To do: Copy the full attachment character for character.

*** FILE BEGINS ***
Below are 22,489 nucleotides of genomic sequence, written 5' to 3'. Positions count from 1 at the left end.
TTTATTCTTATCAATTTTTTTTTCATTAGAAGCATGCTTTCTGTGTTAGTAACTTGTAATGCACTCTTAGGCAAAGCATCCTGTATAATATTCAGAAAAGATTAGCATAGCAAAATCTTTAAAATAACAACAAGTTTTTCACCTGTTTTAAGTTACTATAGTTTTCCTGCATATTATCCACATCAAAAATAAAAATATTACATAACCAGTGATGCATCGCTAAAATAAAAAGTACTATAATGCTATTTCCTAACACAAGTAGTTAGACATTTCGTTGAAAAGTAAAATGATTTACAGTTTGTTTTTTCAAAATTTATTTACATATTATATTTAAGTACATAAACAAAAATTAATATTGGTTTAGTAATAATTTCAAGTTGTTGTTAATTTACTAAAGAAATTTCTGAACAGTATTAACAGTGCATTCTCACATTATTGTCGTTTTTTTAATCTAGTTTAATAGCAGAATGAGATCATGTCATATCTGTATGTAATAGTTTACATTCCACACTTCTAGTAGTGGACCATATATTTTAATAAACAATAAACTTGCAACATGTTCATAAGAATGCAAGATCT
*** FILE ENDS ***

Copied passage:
Below are 22,489 nucleotides of genomic sequence, written 5' to 3'. Positions count from 1 at the left end.
TTTATTCTTATCAATTTTTTTTTCATTAGAAGCATGCTTTCTGTGTTAGTAACTTGTAATGCACTCTTAGGCAAAGCATCCTGTATAATATTCAGAAAAGATTAGCATAGCAAAATCTTTAAAATAACAACAAGTTTTTCACCTGTTTTAAGTTACTATAGTTTTCCTGCATATTATCCACATCAAAAATAAAAATATTACATAACCAGTGATGCATCGCTAAAATAAAAAGTACTATAATGCTATTTCCTAACACAAGTAGTTAGACATTTCGTTGAAAAGTAAAATGATTTACAGTTTGTTTTTTCAAAATTTATTTACATATTATATTTAAGTACATAAACAAAAATTAATATTGGTTTAGTAATAATTTCAAGTTGTTGTTAATTTACTAAAGAAATTTCTGAACAGTATTAACAGTGCATTCTCACATTATTGTCGTTTTTTTAATCTAGTTTAATAGCAGAATGAGATCATGTCATATCTGTATGTAATAGTTTACATTCCACACTTCTAGTAGTGGACCATATATTTTAATAAACAATAAACTTGCAACATGTTCATAAGAATGCAAGATCT